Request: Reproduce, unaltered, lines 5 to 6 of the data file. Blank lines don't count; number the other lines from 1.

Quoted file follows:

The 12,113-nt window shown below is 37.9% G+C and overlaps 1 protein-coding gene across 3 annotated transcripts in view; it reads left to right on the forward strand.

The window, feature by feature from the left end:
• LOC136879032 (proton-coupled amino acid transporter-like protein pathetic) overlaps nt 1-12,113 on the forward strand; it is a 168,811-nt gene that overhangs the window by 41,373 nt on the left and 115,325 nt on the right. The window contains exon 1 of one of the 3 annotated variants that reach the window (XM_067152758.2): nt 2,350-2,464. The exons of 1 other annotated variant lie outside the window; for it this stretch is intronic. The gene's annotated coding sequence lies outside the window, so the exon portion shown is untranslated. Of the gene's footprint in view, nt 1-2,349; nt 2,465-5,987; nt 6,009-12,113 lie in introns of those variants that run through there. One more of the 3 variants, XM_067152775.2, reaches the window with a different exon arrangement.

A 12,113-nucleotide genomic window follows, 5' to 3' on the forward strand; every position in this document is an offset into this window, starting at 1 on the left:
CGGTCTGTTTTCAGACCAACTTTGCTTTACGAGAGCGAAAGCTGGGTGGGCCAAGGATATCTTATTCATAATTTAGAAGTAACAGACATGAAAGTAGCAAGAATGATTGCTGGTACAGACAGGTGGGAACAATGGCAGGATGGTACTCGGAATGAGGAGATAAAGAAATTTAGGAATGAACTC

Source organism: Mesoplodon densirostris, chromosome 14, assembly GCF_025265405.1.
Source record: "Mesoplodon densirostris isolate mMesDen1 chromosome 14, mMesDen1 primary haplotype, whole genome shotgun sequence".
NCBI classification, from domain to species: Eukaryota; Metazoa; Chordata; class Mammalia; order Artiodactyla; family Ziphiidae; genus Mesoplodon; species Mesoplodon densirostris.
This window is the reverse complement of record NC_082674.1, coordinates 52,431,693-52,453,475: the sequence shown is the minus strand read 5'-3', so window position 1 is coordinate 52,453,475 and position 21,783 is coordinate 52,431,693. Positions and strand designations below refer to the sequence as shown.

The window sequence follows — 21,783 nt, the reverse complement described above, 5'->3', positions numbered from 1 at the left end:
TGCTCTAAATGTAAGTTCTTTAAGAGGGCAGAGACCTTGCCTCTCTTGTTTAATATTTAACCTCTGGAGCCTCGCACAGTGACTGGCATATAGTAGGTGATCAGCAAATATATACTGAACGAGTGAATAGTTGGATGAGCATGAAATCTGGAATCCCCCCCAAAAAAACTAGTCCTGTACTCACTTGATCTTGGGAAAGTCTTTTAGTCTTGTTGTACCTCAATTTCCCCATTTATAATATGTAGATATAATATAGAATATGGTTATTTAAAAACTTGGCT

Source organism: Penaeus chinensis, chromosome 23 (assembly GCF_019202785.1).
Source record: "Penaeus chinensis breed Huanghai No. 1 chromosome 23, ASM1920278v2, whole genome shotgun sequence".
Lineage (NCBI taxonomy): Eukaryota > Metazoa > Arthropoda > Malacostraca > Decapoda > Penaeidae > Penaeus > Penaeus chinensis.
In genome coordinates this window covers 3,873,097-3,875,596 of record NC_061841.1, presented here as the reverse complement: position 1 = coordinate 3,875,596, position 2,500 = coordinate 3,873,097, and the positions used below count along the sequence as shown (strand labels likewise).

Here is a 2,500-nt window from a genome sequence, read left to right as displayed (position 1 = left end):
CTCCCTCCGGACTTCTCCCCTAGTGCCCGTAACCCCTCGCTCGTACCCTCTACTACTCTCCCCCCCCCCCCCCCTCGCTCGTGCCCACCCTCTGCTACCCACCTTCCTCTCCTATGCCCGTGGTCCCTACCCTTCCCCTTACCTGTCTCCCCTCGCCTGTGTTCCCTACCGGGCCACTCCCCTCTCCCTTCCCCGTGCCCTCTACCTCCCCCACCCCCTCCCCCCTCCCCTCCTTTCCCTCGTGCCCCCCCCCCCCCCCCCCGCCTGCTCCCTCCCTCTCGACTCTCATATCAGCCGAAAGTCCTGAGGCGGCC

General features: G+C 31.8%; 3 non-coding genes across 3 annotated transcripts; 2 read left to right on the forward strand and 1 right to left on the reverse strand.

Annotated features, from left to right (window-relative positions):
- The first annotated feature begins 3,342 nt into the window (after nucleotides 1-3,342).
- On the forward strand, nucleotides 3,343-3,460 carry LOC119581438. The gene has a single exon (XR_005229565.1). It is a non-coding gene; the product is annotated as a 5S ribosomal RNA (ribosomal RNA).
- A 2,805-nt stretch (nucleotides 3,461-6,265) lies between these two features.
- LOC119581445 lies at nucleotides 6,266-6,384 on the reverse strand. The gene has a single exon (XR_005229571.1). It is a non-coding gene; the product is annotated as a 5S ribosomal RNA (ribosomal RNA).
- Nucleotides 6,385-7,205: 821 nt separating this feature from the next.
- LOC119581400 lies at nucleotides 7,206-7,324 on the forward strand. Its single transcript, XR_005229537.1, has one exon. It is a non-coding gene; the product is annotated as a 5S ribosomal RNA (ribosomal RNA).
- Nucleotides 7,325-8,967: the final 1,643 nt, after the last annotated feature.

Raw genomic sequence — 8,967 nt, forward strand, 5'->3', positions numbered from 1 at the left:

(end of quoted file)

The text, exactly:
CGGTCTGTTTTCAGACCAACTTTGCTTTACGAGAGCGAAAGCTGGGTGGGCCAAGGATATCTTATTCATAATTTAGAAGTAACAGACATGAAAGTAGCAAGAATGATTGCTGGTACAGACAGGTGGGAACAATGGCAGGATGGTACTCGGAATGAGGAGATAAAGAAATTTAGGAATGAACTC

Source organism: Mesoplodon densirostris, chromosome 14, assembly GCF_025265405.1.